Learn How to Program: PHP

Epicodus graciously releases its curriculum for free through its website learntoprogram.com. I decided to work through their PHP class and was surprised to find how comprehensive it is – covering PHP, SQL, BDD, OOP, and any number of other acronyms. While this course doesn’t teach absolutely everything you need to become a developer, it will teach you the craft of coding applications with PHP.

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JavaScript: Understanding the Weird Parts

JavaScript: Understanding the Weird Parts is an 85 part (and 11 hour long) video series that takes the viewer from understanding the subtleties of operators to developing a fully functional micro-library. This is the value of this series: in applying it to library/framework development, JavaScript’s quirks never seem trivial. Anthony Alicea highlights the oddities of the language as strengths and teaches developers the tricks they need ot harness the power of the weird parts.

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Secrets of the JavaScript Ninja

Co-written by one of the biggest hitters in the history of the JavaScript community, John Resig of jQuery fame, Secrets of the JavaScript Ninja is a comprehensive look at the little known features of JavaScript as well as best practices when developing cross-browser, legacy-compatible libraries of your own.

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jQuery in Action

The book jQuery in Action is a deep look into the core of jQuery as well as some of the more popular plugins for the ubiquitous JavaScript library. Cowritten by Bear Bibeault (coauthor of Secrets of a JavaScript Ninja with John Resig, founder of jQuery) and Yehuda Katz (cofounder of Ember.js and former member of jQuery’s Core Team).

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JavaScript for PHP Developers

JavaScript for PHP Developers is a concise and unopinionated comparison of the two giants in internet programming languages. Stoyan Stefanov (author of JavaScript Patterns) explains the little known quirks of JavaScript and essentially offers a diff between the two languages in a way that is sure to offer valuable information to anyone who reads it.

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Head First jQuery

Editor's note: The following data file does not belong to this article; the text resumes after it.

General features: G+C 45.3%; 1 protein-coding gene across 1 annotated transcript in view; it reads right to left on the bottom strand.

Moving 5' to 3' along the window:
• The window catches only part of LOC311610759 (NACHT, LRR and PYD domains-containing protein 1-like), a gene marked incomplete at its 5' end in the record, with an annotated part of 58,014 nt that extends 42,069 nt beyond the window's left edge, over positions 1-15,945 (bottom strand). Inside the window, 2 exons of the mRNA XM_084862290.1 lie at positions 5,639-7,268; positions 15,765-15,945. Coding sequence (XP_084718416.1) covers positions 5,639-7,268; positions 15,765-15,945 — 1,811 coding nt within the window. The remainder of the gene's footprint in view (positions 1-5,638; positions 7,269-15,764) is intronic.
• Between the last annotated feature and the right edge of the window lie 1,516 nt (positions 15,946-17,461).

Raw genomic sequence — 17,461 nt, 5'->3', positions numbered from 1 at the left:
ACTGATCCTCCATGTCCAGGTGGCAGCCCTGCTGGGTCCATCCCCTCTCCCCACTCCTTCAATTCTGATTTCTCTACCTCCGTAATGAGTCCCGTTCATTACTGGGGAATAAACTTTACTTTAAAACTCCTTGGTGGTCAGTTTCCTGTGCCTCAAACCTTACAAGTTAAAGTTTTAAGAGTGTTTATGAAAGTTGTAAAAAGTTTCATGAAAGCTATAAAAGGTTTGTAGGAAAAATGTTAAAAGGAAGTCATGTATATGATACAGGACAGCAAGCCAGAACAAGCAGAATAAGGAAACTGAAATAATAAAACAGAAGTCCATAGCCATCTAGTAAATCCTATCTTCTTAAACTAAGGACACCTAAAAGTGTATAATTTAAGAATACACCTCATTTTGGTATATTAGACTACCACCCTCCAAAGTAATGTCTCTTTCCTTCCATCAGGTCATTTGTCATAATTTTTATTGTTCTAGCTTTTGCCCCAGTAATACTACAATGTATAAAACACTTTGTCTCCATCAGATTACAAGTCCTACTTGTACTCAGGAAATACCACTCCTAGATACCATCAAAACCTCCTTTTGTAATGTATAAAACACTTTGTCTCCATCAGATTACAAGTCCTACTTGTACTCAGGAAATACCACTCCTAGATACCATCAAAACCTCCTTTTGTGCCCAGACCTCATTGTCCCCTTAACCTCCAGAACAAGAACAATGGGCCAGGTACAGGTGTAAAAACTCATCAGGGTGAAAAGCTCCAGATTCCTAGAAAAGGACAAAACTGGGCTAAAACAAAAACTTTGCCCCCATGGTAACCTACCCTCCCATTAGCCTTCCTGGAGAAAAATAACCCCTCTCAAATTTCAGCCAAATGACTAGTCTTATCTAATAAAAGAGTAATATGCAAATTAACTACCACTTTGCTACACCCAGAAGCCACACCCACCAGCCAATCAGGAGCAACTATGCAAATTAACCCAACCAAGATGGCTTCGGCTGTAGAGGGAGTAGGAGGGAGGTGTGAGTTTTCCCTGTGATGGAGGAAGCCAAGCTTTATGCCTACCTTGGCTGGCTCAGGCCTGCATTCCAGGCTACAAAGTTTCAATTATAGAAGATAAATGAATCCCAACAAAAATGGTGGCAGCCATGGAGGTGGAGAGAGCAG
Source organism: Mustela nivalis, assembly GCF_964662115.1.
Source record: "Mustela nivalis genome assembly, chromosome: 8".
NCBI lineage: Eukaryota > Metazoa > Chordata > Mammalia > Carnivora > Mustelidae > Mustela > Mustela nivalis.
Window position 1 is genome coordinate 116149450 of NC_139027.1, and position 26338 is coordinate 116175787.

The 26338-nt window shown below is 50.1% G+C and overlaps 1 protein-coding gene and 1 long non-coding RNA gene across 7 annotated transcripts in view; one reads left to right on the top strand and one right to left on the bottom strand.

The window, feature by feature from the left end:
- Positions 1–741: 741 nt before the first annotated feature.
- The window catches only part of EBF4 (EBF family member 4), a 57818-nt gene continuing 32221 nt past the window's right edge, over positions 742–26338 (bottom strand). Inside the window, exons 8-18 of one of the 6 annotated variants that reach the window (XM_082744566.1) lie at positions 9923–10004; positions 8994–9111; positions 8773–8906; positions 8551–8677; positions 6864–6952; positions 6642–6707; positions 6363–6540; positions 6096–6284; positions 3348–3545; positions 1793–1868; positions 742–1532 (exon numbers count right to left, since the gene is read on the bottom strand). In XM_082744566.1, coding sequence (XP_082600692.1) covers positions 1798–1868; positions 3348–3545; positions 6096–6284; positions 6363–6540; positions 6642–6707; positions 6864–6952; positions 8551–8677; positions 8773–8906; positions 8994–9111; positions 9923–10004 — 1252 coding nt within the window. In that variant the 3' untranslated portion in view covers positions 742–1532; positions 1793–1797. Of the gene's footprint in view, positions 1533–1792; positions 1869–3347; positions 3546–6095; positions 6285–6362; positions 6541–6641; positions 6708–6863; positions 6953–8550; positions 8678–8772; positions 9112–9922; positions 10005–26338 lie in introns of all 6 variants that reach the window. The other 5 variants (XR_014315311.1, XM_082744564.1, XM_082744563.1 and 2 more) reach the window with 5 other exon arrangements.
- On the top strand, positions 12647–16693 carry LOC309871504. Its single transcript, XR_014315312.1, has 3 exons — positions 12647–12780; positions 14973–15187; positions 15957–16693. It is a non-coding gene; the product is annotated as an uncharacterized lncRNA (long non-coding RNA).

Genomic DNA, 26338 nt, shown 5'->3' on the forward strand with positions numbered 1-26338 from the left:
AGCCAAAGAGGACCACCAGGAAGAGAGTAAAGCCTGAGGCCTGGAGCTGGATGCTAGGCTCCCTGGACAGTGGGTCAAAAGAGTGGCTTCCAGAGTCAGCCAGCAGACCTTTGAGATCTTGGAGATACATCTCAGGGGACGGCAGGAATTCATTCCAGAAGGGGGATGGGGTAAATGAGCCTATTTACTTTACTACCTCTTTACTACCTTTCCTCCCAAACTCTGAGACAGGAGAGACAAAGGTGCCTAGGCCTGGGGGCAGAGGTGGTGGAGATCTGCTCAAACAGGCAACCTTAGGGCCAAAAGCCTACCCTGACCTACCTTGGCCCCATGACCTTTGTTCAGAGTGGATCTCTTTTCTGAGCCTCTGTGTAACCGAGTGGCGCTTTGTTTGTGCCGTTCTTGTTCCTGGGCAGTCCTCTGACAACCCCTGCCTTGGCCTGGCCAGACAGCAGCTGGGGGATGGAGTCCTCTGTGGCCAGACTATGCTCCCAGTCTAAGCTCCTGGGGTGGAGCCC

While a big fan of Head First JavaScript, Head First jQuery was a big let down. Admittedly a book on jQuery is a challenge – who is the target audience? Seasoned JavaScript developers or people trying to avoid programming at all? – however this book did not overcome that challenge, offering too little to the experienced developer and often too much to the unexperienced.

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Beginner Interfaces

In an effort to sell repackaged, generic goods, audio interface manufacturers often hype features of their products. To new audio engineers the hype can become overwhelming. In an effort to combat information overload, I take a second to answer a question on what interface is right for who and what an interface is for in the first place.

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HTML5: Up and Running

A beautiful and witty read that, while a little outdated, will offer new web developers some insight to the considerations of building a compliant, semantic, and accessible website. It’s written by Mark Pilgrim, equally legendary for his contributions to the web development community as his sudden disappearance from it.

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Approaching a Mix

Some common questions among new audio engineers are “when do I use compression?”, “what settings do I use for EQ?”, or “what should I center and what should I pan?” There’s a common misconception that there’s a formula for good mixing so in response to a question, I’ll jump on my soapbox for a second and try to help out.

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JavaScript: The Good Parts

There’s no way to get through a conversation on JavaScript books without mentioning The Good Parts. Douglas Crockford is a pioneer and his advice shouldn’t taken too lightly. It’s a relatively short and easy read that might not be agreeable to every JS dev, but should be required reading due to its immense impact.

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